Korematsu v. United States: Briefs
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Korematsu v. United States | www.streetlaw.org

Korematsu v. United States | www.streetlaw.org | Korematsu v. United States: Briefs | Scoop.it
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This article gives a good, brief overview of the case. It explains both sides simply and clearly, and gives a quick outcome of the case as a conclusion.

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Korematsu v. United States

Korematsu v. United States (1944) Prepared by Christa Issue: Does the military order that demands the removal of all persons of Japanese ancestry to
Caitlyn Bratton's insight:

I think this overview brings up yet again, the ongoing debate over Judicial Activism v. Judicial Restraint. The author of this case summary clearly favors Judicial Restraint. They believe that we must hold up the Constituion in all war crisis', to prevent from hurting others. However, the court acted on Judicial Activism in this case. 

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Korematsu v. United States | The Oyez Project at IIT Chicago-Kent College of Law

Korematsu v. United States | The Oyez Project at IIT Chicago-Kent College of Law | Korematsu v. United States: Briefs | Scoop.it
Caitlyn Bratton's insight:

This article gives more details on how the voting went in this case. It shows how the decision was decided, and arguments that were raised. It also raises the question of Military authority in emergency's.

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Korematsu v. United States

Korematsu v. United States | Korematsu v. United States: Briefs | Scoop.it
Korematsu v United States was a Supreme Court decision that upheld the conviction of Frank Korematsu for defying an order to be interned with other Japanese-Americans during World War II.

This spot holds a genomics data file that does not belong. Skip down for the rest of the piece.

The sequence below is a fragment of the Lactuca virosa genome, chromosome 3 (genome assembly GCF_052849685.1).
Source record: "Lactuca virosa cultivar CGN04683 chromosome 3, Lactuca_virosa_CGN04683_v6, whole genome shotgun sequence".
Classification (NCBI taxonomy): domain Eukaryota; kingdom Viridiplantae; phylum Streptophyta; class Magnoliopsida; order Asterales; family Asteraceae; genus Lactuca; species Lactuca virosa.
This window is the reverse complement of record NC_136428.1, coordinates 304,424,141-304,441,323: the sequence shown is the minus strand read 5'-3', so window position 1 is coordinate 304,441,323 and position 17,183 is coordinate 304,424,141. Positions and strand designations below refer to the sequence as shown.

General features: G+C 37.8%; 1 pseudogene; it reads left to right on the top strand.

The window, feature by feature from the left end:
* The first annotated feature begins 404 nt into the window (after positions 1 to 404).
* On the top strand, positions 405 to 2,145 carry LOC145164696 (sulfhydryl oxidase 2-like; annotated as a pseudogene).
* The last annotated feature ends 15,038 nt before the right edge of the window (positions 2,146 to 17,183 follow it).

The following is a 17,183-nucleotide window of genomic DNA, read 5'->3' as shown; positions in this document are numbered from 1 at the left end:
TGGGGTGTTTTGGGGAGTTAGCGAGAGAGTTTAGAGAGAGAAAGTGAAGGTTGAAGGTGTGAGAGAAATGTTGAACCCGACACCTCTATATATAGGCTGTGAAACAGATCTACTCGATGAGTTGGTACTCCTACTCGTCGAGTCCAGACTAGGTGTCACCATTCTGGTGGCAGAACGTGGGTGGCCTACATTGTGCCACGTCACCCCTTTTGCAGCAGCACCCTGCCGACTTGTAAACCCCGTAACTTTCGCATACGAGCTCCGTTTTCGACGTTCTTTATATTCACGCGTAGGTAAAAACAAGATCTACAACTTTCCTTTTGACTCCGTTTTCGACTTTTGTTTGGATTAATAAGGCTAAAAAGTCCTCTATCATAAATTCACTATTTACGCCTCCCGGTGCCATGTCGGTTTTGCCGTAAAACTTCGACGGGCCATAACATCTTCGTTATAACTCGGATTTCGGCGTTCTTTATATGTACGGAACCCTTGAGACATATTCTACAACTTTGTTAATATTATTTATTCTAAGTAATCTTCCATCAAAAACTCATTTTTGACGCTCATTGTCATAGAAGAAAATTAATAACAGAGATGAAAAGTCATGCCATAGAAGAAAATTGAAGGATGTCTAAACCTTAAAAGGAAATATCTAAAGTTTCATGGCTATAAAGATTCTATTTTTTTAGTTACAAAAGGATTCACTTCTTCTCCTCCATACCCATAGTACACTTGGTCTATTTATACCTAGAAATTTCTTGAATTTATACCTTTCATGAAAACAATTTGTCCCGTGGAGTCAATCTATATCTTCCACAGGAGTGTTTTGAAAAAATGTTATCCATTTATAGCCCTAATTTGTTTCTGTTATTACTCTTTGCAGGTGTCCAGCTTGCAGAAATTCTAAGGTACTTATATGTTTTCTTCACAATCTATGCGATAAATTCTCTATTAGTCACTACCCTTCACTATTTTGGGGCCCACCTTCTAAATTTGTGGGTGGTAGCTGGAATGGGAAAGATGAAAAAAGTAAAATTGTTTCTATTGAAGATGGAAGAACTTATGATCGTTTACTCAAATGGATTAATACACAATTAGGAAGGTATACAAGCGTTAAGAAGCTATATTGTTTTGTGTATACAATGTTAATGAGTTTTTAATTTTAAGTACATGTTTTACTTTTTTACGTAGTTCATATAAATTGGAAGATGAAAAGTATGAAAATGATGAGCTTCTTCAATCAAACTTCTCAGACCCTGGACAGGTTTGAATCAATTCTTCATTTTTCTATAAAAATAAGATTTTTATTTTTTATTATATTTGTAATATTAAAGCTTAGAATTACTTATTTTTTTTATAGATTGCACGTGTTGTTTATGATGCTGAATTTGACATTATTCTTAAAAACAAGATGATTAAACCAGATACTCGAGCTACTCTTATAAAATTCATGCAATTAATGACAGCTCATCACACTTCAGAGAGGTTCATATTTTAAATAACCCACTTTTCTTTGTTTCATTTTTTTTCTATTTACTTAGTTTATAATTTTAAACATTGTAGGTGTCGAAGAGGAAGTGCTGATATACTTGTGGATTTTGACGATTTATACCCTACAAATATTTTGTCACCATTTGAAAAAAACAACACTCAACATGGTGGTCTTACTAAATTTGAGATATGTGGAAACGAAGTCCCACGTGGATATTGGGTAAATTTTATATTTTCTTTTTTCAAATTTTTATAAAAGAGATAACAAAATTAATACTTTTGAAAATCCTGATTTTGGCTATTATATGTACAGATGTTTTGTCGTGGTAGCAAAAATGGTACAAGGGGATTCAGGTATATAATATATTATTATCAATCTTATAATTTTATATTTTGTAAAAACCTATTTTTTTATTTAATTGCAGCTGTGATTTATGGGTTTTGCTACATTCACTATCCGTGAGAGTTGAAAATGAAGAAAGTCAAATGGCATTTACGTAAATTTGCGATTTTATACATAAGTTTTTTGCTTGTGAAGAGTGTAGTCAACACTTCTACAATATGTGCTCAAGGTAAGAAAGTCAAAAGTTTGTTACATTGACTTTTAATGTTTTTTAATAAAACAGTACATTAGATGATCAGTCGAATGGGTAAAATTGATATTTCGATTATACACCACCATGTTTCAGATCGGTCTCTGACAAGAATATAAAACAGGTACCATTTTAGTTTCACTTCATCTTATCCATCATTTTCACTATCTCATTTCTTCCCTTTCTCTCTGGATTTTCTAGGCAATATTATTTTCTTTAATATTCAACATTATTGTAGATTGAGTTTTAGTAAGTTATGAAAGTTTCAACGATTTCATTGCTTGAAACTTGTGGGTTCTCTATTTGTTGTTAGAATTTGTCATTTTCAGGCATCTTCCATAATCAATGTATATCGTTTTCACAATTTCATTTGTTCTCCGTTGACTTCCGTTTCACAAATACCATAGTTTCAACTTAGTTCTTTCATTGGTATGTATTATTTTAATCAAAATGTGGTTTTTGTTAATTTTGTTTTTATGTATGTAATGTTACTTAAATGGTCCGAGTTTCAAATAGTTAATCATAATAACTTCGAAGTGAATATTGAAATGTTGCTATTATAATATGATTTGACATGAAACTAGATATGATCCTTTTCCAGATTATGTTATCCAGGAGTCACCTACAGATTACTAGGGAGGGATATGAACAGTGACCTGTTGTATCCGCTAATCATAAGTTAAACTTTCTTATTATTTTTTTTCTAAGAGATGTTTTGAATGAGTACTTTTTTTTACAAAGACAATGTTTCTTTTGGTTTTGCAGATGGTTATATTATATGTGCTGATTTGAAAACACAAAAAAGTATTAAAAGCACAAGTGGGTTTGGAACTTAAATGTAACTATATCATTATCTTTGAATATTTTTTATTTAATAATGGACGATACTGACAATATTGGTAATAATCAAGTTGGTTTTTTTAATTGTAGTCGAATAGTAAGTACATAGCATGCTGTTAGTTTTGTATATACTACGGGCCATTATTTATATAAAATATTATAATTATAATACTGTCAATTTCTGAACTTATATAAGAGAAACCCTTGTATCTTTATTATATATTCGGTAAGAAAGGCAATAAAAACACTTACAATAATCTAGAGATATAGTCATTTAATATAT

Caitlyn Bratton's insight:

I like this article, because I feel it shows that the Supreme Court may have been 'hypocritical' in their decision. We say that America stand for "Freedom, Liberty, and The Pursuit of Happiness", but in this case the Supreme Court ruled out individual rights as a second to the 'safety' of our country. This article also backs up the phrase of 'history repeats itself', for it adresses the Guantanamo situation today, a similar issue. 

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Korematsu v. United States (1944)

Caitlyn Bratton's insight:

I like this article because it gives a detailed description of both sides of the argument in this case-the majority and minority. It also makes me question the validity of the majority's statement. They say that it is 'okay' to undermine the constitution and inflict hardships on people, because hardships are just "A part of war". They do, however, back up this decision by saying they were acting in favor of the majority of the American people. 

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Korematsu v. United States | Casebriefs

View this case and other resources at: Citation. 323 U.S. 214, 65 S. Ct. 193, 89 L. Ed. 194, 1944 U.S. 1341. Brief Fact Summary. During World
Caitlyn Bratton's insight:

This article raises a couple of questions about Judicial Review in a state of war. The Supreme Court went agaisnt the civil rights statement of the Constitution, justifying their actions by saying they were 'protecting the country'. But are we really protecting our country when we are accusing loyal citizens just by their hertiage? Should we be allowed to ignore the constitution in times of war?

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